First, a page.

Iconic David Mellor designs available in print from Lane
Tuesday 17th January
Some of the most iconic designs that influenced Britain’s post-war creative industry are available from Lane as prints to celebrate the seminal career of David Mellor CBE, Royal Designer for Industry.
David Mellor is one of the few British creative leaders to have successfully combined the skills of a visionary designer, brilliant craftsman and retailer in a career that has spanned more than half a century. Today, his British manufactured cutlery remains a cornerstone of the UK’s creative success story, while his 1966 design for a National Traffic Light can be found on every High Street.
To mark the 40th anniversary of his world famous Sloane Square kitchenware shop in 2009, David Mellor Design has collaborated with designers Joff and Ollie to produce a series of limited edition prints marking key moments in a prolific career.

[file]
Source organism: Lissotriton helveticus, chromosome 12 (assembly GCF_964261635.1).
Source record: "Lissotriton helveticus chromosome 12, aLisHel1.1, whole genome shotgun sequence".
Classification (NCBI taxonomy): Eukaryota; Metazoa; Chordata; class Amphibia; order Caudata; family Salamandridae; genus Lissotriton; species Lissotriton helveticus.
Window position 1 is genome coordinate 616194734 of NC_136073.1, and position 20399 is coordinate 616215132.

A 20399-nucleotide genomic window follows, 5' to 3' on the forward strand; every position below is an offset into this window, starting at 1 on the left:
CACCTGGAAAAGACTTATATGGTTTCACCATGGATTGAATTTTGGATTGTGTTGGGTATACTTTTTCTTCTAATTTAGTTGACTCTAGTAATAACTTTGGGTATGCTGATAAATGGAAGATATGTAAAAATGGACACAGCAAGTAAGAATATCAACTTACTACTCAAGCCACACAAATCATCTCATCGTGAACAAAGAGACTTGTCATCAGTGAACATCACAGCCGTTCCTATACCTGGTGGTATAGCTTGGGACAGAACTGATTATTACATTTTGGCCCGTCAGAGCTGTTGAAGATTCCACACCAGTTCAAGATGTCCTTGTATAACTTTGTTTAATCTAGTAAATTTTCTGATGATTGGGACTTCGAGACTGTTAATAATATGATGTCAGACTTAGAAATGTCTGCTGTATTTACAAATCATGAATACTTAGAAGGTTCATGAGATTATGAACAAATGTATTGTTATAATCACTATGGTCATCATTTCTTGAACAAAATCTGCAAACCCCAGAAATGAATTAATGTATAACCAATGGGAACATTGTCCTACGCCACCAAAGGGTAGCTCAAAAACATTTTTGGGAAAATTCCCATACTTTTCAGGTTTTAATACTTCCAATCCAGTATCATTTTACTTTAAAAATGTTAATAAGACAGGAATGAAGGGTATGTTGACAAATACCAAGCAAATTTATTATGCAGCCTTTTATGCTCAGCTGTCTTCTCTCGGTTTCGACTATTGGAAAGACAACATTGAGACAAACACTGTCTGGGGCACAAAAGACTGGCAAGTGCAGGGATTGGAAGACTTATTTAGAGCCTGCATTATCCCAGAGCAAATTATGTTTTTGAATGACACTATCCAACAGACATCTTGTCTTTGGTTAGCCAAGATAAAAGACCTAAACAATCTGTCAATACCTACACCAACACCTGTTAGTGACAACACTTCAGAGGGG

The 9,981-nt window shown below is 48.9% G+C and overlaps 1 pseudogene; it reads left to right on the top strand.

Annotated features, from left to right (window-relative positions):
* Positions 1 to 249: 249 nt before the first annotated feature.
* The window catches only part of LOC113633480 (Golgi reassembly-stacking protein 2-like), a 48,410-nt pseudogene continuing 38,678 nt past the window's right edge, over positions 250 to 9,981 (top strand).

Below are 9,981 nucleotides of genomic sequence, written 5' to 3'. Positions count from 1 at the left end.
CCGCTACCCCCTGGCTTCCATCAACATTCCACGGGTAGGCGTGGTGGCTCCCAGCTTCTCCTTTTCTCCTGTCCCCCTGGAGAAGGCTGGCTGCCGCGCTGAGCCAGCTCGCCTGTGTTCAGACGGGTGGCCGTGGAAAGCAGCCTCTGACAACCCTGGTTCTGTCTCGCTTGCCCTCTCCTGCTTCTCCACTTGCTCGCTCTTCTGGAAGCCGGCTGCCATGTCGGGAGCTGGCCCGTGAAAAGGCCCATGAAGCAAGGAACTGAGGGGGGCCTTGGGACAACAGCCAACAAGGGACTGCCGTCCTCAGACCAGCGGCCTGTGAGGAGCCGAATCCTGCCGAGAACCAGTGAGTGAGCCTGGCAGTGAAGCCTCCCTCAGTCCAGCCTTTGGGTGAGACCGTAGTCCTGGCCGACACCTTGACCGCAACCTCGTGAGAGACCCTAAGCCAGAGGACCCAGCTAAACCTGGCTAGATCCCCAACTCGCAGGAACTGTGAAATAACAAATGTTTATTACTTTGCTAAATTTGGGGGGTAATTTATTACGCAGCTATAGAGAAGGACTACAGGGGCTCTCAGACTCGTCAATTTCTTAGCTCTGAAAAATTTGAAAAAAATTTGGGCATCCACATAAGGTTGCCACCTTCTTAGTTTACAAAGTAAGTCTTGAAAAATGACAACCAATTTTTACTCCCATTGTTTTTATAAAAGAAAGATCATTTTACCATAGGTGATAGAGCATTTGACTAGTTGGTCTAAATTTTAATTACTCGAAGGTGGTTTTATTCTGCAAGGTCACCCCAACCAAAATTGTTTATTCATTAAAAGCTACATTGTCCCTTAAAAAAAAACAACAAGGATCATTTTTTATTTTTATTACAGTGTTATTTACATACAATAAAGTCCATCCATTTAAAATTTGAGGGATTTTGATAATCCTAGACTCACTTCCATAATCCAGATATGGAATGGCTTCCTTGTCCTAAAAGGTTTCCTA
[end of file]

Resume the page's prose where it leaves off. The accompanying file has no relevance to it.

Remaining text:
Minimal Cutlery (2003)
David Mellor’s career is an example to many designers and businesses. As well as being a widely commissioned designer, he was a skilled Silversmith and successful entrepreneur, building his own retail and manufacturing facilities for his world renowned cutlery designs.
As well as designing and making ranges of high quality domestic cutlery, he also designed cutlery for the British Embassy and for the British Government – standard cutlery for offices, canteens, hospitals, prisons and British Rail.
‘Minimal 2003’ is probably David’s most innovative cutlery design and a testament to his creative drive coming 50 years after his first cutlery design ‘Pride’, that gained him recognition whilst at the Royal College of Art, London.
700 Series Chair (1975)
A tubular steel and mesh outdoor chair which won the coveted Design Council Award in 1975. The chair was originally designed for Abacus, a company based in Sutton in Ashfield, who were also responsible for commissioning much of David Mellor’s early street furniture designs.
Despite critical acclaim – the chair – due to its high production cost, never really made mass production and remains one of the rarest pieces of modernist British design today.
Embassy Tea Pot (1963)
Part of a Government commission for silverware for British Embassies around the globe.
The Embassy Teapot is one of Mellor’s rarest designs and one of the most iconic. Its pure, functional and reductive aesthetic results in a beautiful and elegant teapot.